Writing Contract

Obtaining the rights to published works as a publisher

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In the United States, the law is codified in Title 17 of the United States Code as the Copyright Act of 1976 (as modified). Copyright law grants to writers and creators of their works exclusive rights for using those works for a set period of time. Authors are incentivized to keep producing new works by virtue of these legal safeguards. The law grants the creator sole ownership of the work created. Authorial works preserved in any permanent and perceptible media at the time of production are entitled to copyright protection for the duration of the author's life plus seventy years.  The person(s) who created the work normally maintain the copyright to that work unless it is a work made for hire or the artist transfers those rights to someone else. 

Copyright-protected works include the following:

Works of literature, music, and lyrics; plays, with or without music; pantomimes and dance routines; paintings, drawings, and sculptures; films, videos, and other audiovisual works; sound recordings; and buildings.

Most publishers have their authors sign a contract before they publish a book or article.  These contracts are legally enforceable and may restrict or grant certain rights and liability to the publisher as well as the author. The author's right to keep some or all of the copyrights to their work should be negotiable in the publishing agreement.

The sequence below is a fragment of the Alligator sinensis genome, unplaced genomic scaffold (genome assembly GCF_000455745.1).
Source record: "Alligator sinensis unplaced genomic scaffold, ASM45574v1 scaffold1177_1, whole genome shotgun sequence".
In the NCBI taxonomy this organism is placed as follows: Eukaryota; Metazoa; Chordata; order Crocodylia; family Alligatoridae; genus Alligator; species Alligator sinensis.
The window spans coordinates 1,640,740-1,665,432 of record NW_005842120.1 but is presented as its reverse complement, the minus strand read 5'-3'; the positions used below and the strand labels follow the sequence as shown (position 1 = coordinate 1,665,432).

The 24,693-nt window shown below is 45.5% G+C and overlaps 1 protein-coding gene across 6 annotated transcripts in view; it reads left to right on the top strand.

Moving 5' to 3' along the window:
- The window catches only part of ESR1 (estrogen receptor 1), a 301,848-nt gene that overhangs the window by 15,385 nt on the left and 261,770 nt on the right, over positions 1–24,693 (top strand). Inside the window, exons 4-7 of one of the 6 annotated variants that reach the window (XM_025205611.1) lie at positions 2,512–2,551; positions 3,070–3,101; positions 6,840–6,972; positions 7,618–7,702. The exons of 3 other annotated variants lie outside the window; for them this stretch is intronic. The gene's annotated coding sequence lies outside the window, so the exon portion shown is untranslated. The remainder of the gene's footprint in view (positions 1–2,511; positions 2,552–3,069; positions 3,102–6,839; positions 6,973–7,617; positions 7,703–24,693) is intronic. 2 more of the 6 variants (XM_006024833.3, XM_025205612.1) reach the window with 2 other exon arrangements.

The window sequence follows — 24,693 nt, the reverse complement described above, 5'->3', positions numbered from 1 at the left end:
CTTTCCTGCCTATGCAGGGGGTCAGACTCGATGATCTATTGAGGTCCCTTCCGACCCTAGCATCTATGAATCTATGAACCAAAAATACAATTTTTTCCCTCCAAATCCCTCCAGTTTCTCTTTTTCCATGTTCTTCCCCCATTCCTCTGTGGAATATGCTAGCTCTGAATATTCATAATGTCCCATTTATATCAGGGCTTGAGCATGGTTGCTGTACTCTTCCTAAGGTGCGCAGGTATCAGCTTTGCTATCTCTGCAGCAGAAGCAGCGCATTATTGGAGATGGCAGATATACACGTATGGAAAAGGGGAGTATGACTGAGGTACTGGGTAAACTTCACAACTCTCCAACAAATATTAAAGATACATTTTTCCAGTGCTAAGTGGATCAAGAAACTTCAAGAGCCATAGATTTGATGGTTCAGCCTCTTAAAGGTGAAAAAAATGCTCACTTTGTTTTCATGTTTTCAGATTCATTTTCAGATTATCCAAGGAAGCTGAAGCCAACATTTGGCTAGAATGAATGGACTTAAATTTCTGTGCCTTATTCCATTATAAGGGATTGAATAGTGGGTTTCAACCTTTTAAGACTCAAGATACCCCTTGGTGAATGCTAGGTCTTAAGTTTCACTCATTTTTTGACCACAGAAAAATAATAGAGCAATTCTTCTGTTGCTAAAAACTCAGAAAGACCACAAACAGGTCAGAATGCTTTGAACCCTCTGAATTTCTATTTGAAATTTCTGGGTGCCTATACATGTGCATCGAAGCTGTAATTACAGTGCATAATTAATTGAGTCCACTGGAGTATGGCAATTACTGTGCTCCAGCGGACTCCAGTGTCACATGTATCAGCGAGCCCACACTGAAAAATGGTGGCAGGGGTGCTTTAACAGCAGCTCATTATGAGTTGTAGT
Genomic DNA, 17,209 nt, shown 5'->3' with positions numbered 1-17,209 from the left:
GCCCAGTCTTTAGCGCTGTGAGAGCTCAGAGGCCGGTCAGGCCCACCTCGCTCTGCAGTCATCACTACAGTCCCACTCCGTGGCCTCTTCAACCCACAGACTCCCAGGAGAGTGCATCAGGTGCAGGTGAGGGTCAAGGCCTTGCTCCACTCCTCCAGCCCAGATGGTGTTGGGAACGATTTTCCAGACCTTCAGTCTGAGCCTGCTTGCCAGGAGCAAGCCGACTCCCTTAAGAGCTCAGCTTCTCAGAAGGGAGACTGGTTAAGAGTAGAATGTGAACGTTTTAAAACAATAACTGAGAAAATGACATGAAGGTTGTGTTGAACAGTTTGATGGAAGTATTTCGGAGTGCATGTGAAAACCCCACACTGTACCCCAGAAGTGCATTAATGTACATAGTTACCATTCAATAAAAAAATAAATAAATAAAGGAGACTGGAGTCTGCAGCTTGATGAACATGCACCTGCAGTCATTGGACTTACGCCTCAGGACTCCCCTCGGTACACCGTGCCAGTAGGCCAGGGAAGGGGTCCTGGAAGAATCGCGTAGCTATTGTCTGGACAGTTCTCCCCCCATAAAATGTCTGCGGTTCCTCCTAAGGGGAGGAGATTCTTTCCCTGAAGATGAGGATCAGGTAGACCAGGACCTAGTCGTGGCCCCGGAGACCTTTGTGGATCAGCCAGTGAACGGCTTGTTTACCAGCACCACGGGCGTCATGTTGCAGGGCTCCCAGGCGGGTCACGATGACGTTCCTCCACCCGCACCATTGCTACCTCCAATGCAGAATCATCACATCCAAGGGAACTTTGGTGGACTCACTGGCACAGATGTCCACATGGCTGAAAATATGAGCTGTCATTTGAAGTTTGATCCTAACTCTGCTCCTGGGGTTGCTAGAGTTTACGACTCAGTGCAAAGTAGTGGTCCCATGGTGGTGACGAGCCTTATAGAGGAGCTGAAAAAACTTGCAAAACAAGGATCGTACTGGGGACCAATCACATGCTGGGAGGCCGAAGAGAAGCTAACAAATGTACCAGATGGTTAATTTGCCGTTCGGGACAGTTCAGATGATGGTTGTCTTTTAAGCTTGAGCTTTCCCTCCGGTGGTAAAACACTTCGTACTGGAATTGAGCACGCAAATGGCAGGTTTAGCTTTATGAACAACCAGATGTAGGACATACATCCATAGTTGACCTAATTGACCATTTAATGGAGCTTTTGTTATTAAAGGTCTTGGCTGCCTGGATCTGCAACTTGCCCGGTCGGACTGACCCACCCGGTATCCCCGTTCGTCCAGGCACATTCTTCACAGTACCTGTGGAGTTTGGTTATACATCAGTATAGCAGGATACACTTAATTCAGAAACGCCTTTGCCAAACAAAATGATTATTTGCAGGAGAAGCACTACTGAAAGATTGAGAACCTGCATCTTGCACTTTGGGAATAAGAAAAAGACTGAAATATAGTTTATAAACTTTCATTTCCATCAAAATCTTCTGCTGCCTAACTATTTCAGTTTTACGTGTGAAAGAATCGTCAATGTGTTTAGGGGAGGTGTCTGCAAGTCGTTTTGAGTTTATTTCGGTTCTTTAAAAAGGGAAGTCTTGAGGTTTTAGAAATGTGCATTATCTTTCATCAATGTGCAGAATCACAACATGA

General Practices of the industry 

Most of the time, publishers get copyrights for published works by laying out in their publishing deal that they will get a lump sum and/or a percentage of the sales. The author could also give the printer a license to use the work. It's also possible for the publication to buy the copyright and give the author a limited license to use the work again. Finally, the editor could put out the work as an Open Education Resource (OER), for instance, with a Creative Commons license.

An overview of Various Publishing Agreements 

As a publisher it is important to be aware of the different publishing deals out there and choose the one that fits your needs best for now and in the future. There are different rules for each type of work that is being published, such as a book, a book chapter, a journal article, a conference paper, or some other type of study output. The choice of whether to put the study behind a paywall or make it available to everyone will also change the terms of the agreement and the final license for the work.

Generally, a publishing contract  will include terms like

  • When the book will be out in stores
  • The way the work will be released (online, in print, or both)
  • How many hard copies are going to be made?
  • If the author is owed any income, how is that money going to be split between the author and the publisher? When will the author be paid?

Copyright transfer deal.

When people write journal papers, they often give the journal or publisher the copyright. In contrast, when a book is published, the author usually gives the printer permission to use the work. When an author signs a copyright transfer deal, they give the publisher all of their rights as an author and owner of the copyright. If the author wants to do something like this, they may need to get approval from the publisher first: